A responsible student will typically look at the costs of college, consider their need for work experience to enhance their resume, and begin the search for a part-time job. After all, a part-time job means money; and as every college student can attest, it’s kind of important when paying for school and maintaining the student life.
However, in some cases, a part-time job can hurt rather than help – financially speaking, that is. When it comes time to find a part-time job, students should consider what kind and how often to work in order to make the job beneficial. Get the why and how to make a part-time job work best for you and your financial circumstances below.
Can a part-time job hurt me?
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As it turns out, a part-time job – or the earnings from a part-time job – can impact financial aid. When the FAFSA
is filed, it not only takes into account parental finances and contributions but a student’s as well. When a student includes their income on the FAFSA, it makes them appear less in need of financial aid.
Though a college student may not be using their part-time job income to pay for college, the federal government will view the income as a means to pay for school – even though most students use their income to pay for the supplemental costs of college, like transportation, food and entertainment.
How can I prevent my part-time job from affecting my financial aid eligibility?
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Fortunately, there are limitations to what the federal government can consider student income. This helps to protect students, allowing for them to work while protecting their chances to receive financial aid. CNBC
reports that for the 2018 – 19 school year, the amount of income a student can earn without being penalized on the FAFSA is $6,570. To make that much, a student would have to work at least 17 hours a week for each week of the year and make the minimum wage of $7.25.
With that in mind, do the math during the job search and not after getting a part-time job. Ask about salary before accepting an offer to ensure that the expected income does not exceed what a student should make in order to qualify for financial aid. Don’t let a part-time job get in the way of grants, work study and other financial aid benefits.
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Are there options for shielding student income on the FAFSA?
If students do hold a part-time job that enables them to make more than the federal government’s student income limits, there are two options for students to help shield the income for purposes of maximizing financial aid eligibility. The first is to simply spend the money before it’s time to file the FAFSA.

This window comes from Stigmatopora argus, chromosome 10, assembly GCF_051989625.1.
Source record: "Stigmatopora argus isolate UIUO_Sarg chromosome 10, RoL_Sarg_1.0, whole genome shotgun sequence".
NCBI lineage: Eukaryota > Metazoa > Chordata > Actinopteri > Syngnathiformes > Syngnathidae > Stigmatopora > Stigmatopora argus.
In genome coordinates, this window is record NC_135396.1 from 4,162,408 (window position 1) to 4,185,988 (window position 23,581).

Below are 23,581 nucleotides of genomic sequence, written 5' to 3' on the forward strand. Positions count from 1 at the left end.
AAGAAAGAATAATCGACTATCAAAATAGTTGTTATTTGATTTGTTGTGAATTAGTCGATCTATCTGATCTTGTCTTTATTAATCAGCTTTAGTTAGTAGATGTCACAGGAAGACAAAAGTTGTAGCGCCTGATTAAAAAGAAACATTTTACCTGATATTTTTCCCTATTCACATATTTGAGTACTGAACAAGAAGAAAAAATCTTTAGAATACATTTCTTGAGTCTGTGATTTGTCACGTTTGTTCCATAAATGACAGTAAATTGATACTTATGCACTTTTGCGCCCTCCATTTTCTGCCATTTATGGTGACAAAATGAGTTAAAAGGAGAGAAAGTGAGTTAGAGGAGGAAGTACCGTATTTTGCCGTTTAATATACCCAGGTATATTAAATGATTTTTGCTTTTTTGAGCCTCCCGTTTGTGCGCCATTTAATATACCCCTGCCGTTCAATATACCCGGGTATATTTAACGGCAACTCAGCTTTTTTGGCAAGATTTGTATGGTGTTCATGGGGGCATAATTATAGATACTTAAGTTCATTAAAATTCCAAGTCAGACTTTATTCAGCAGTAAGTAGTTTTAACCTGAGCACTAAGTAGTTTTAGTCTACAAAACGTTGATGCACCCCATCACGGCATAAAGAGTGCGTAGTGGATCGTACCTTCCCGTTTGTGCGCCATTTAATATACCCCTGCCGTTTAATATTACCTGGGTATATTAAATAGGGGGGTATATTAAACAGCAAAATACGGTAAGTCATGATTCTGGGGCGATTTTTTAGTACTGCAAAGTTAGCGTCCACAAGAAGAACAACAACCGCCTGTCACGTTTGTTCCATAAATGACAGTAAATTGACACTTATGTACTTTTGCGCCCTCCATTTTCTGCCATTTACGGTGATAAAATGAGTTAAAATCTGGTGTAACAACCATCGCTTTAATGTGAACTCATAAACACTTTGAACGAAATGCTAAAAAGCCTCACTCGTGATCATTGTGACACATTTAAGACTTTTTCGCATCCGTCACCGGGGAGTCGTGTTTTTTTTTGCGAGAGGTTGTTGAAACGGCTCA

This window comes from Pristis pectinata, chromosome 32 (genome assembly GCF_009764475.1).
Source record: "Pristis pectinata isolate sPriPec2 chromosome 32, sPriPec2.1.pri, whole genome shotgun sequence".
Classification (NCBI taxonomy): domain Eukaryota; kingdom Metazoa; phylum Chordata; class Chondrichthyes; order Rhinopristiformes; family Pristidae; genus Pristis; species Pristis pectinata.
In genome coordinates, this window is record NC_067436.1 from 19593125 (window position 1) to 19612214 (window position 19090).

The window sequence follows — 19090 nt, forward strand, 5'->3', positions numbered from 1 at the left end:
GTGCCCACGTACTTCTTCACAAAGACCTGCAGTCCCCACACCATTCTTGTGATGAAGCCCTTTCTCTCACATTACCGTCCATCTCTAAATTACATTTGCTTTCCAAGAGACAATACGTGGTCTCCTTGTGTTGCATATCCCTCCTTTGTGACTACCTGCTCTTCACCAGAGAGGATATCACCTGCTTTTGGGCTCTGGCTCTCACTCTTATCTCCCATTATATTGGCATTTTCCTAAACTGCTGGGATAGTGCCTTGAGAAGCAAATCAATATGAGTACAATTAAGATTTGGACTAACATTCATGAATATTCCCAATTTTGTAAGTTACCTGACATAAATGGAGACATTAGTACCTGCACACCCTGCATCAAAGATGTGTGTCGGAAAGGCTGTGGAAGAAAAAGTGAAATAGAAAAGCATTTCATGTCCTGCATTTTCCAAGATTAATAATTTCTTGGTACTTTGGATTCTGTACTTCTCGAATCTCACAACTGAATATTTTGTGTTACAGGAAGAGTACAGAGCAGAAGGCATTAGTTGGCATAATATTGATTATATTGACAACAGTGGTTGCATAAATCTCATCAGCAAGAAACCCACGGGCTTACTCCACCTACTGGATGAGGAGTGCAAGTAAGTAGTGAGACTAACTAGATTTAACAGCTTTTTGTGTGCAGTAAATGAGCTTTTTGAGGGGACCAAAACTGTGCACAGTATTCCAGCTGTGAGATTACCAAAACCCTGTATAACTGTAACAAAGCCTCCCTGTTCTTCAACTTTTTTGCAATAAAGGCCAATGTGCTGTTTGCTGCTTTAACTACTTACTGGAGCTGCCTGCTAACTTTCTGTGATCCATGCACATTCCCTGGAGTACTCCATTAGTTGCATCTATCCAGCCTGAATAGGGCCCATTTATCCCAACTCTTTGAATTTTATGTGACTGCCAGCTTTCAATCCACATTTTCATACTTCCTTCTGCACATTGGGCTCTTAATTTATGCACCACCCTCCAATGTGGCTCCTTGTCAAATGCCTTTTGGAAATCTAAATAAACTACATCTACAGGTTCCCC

For instance, if the student wants to buy a car for college, it’s best to do so earlier than October 1 of the year before they plan to file. Another option for students is to invest the money in a 529 college savings account
, which should be taken out in the parents’ name.
Student income is assessed more harshly than parent income, and 529 accounts are considered a parent asset when determining financial aid eligibility. However, the funds can still be used for college expenses.
Taking a part-time job is a responsible, worthy pursuit for students who want to somehow finance their education – whether that’s by paying some of the tuition bill or funding midnight pizza delivery orders. Whatever the case, students should be smart about how much they earn as well as how they present their income so that the end result helps them and doesn’t harm.
Still have questions about the financial impact of a part-time job?
Each student has their unique financial circumstances, and questions on the FAFSA can be very general. With that, you may have concerns about the type of part-time job you have and how much money is too much money to qualify for financial aid. Whatever questions you have are relevant and worth asking.
When in doubt about your situation, reach out to a financial aid officer at your top choice college. They will be able to provide more insight into the situation at a general level but also from a vantage point that is pertinent to that particular institution. They can also bypass the Expected Family Contribution (EFC) designated on your Student Aid Report (SAR) to provide a financial aid package
that better fits your financial circumstances.
Consider financial aid officers at colleges another resource in helping you to secure the financial aid you need in order to attend college with as little debt as possible. Don’t be afraid to seek them out and ask for help.
In sum, don’t let the financial aid logistics keep you from getting a part-time job OR from filing the FAFSA. Just do some math beforehand to ensure you’re not making too much money at your part-time job. Or spend it all (responsibly) before you file the FAFSA. When in doubt about your circumstances, reach out to a financial aid officer. Being smart about your part-time job, the FAFSA and asking for help will enable you to land the optimal financial aid package.